This article was originally published on the Red Rocks Zen Circle website on November 30, 2013.
I finished my massive sewing project yesterday. The okesa was finished a couple weeks ago, and since then I have been laboring away on the zagu, a bowing cloth that accompanies the okesa and keeps it from touching the ground when a Zen priest does his or her prostrations. The zagu, while a serious undertaking, was child’s play compared to the okesa, mostly because it was a much more manageable size. By the end, moving the okesa around my sewing table was awkward at best, nearly impossible at worst.
As soon as I finished the zagu, I was hit by a burst of sadness, which lasted into today. The adrenaline wave I’ve been riding for several months, knowing I had a deadline by which I had to finish this project, has finally subsided. I’m sure that was part of it. But there was something deeper, and I couldn’t put my finger on it.
I had a talk with Daishin Sensei where I told him how sad I felt. He wanted to know why and I couldn’t really tell him. It seemed to have to do with the reality of my upcoming Tokudo hitting me, now that the sewing is complete. Like most Americans, I busy myself with tasks that keep me from feeling. While I have definitely been feeling my way through the sewing, somehow having the project completed opened me up to the reality that I am ordaining in nine days, and all that is implied from that impending commitment seemed to hit me at once.
When we first started talking about Tokudo, Daishin Sensei said that an important difference between ordination and lay practice is that before Tokudo, you take refuge in the Three Treasures, and after Tokudo, they take refuge in you. What this means to me is that I am offering myself as a refuge, a place other beings, and the Buddha, Dharma, and Sangha themselves, can go for comfort, for solace, for counsel and, when needed, for constructive feedback.
As I understand it, once I have made these commitments, I will no longer be able to avoid or hide from these responsibilities, nor from the suffering of the world. As a layman, I can theoretically “close up shop” so to speak, and choose to be finished helping people for the day. I rarely do it, but in theory I could As a priest, this will no longer be an option in my mind.
The sadness I have felt the last 24 hours is the sadness of the world, and an opening of my heart to be willing to witness and feel that suffering, and perhaps even heal what little of it I can, and be willing to do that whenever and wherever I’m needed.
Sensei said he thought it was a good thing I was feeling this, because it shows I am taking the commitment seriously. Our conversation was long and fruitful, and by the end of it, I still felt wide open, but I was smiling and laughing again — not just feeling morosely heartbroken like I was earlier.
But the tears weren’t finished for the day. After I hung up with Sensei, I went for a walk. The timing coincided with a brief respite from the eternal rain of the last two days, and I got to walk through one of my favorite things — the Sedona mist. We get 300 days of sunshine a year here, so rain is a novelty, and the mists on the rocks of one of America’s most beautiful towns is something to behold.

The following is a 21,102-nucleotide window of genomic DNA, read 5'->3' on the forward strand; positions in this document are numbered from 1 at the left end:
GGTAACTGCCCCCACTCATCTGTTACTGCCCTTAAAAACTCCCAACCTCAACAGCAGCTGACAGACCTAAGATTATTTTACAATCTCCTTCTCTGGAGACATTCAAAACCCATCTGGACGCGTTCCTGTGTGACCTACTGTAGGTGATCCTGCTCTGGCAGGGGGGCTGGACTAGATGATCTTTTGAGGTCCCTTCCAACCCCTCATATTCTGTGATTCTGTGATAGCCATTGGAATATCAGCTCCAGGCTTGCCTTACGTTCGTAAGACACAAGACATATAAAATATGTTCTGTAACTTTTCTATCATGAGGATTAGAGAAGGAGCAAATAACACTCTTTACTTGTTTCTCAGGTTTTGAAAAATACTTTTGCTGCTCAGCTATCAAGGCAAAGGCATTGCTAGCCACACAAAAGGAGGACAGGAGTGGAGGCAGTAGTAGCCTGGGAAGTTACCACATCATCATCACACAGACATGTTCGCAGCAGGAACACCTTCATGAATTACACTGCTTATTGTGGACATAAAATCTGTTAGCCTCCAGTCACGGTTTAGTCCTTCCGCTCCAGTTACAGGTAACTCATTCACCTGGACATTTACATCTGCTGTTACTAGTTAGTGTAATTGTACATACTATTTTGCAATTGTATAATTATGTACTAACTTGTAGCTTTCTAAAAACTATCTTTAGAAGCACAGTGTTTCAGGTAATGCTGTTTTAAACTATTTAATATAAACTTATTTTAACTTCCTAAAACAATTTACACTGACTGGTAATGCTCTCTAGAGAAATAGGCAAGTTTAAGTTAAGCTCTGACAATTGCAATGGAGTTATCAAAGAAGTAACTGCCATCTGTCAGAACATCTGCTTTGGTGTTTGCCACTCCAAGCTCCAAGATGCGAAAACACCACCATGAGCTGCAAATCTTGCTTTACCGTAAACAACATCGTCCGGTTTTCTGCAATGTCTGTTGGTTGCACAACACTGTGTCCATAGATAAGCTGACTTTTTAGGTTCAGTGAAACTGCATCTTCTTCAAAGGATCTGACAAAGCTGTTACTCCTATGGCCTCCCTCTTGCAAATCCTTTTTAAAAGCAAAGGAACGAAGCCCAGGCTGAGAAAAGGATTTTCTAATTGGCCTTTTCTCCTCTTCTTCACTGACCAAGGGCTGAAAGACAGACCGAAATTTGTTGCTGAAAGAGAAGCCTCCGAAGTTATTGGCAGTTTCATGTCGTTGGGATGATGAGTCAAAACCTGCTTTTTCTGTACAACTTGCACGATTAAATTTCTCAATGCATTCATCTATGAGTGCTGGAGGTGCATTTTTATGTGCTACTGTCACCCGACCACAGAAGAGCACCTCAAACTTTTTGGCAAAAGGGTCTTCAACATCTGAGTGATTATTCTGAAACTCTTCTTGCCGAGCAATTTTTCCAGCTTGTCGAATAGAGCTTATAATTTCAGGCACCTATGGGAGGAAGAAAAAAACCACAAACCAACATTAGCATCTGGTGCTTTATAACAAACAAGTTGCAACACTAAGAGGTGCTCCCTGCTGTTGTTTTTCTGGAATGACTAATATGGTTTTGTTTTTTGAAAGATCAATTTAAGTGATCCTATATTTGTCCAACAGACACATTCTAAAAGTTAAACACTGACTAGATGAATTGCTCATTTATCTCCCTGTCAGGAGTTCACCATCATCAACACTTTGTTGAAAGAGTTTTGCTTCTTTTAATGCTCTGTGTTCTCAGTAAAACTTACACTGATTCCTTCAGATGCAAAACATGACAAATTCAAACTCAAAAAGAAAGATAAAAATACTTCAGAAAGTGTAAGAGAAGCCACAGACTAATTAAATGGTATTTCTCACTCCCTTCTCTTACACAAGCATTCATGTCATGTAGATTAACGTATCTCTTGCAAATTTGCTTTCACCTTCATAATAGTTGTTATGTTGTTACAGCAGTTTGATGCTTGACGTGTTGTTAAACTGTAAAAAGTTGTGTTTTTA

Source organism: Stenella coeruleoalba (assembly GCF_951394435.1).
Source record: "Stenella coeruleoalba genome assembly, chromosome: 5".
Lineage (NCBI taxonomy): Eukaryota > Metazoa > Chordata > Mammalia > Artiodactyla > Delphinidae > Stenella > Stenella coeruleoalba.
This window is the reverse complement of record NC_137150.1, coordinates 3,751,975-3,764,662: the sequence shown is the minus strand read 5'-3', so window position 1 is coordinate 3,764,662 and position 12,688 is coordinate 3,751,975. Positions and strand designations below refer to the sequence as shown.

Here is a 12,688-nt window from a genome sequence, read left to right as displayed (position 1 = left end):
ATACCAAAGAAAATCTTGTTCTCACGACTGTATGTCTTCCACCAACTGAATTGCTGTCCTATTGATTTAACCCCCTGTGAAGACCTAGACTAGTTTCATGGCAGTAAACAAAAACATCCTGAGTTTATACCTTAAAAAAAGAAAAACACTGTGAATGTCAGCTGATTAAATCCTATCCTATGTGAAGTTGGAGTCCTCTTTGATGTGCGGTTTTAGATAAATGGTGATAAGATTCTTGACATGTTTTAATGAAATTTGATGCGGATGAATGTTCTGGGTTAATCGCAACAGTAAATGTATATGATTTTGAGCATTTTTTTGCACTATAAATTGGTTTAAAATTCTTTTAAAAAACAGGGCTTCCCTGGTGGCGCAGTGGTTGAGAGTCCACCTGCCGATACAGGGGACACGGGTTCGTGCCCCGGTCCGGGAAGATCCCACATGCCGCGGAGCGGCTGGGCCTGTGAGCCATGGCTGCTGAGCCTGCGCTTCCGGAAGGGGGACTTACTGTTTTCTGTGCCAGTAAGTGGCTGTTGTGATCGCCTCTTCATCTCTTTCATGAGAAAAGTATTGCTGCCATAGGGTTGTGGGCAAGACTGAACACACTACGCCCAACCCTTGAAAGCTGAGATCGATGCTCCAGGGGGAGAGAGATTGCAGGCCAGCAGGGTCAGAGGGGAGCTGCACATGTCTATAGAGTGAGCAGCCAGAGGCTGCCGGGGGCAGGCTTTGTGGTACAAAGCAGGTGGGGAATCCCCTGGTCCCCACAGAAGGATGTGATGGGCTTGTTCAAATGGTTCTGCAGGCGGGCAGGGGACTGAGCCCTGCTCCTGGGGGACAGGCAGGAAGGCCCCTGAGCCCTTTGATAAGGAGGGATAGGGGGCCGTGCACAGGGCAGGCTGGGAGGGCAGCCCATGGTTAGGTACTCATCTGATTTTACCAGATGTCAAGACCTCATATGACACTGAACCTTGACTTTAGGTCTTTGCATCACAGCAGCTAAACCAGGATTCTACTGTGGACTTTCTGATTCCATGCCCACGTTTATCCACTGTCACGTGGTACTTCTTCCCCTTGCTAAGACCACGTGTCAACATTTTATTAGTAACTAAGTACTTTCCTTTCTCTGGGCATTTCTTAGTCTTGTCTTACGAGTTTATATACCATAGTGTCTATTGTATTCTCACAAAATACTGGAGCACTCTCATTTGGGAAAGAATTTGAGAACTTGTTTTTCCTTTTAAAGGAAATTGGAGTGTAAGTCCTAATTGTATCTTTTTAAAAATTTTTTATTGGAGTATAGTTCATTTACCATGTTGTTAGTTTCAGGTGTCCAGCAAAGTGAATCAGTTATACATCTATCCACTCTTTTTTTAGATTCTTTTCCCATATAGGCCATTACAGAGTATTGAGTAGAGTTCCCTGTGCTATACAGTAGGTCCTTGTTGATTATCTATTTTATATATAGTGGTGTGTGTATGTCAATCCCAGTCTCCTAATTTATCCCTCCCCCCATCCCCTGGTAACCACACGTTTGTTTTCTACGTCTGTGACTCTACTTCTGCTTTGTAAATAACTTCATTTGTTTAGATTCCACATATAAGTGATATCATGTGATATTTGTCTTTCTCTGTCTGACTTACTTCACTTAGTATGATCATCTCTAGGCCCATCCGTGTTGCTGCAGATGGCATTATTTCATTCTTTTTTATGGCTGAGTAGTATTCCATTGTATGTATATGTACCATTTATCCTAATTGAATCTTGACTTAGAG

As I strolled, feeling cheerful after my chat with Sensei, I was again overwhelmed with emotion. This time, though, there was no mysterious pressure in my chest, no feeling of the amorphous enormity of the world’s suffering.
This time, there was a feeling of connectedness, a sense of the oneness we all feel during zazen and, if we’re lucky, while living our lives off the cushion too. I took in the rain dripping off of leaves, the birds singing, the mist on the red rocks. Sensei’s words from today echoed in my head: “A priest’s job is to preserve the Dharma.” Between that comment and the three treasures taking refuge in me — which I feel woefully inadequate to accomodate at times — I was once again felled, this time not with pain, but with gratitude.
I put my hands to my knees as the tears came. A car came and I stood up so the driver wouldn’t think I was ill or needed assistance. As the car passed I looked back up and in a burst felt the power of the lineage all around me.
All the teachers I’ve been exposed to and who have contributed to my journey flashed through my mind at once, and I felt a huge amount of gratitude to them. I realized then that Tokudo is about vowing to bring the Dharma forward, to preserve it, and to pay them back.
The Dharma has meant so much to me, and I’m so grateful to all those throughout the history of this lineage who have labored to bring it into my life. Not just my teachers, but all the priests and teachers long dead who have preserved the teachings, koans, liturgy, methods, traditions and techniques.
As the Gatha on Opening the Sutras puts it, “The Dharma, incomparably profound and infinitely subtle, is rarely encountered, even in billions of ages.” I am so lucky to have encountered it, and I am so humbled to be charged in some small part with bringing it forward.
May I be worthy of this responsibility.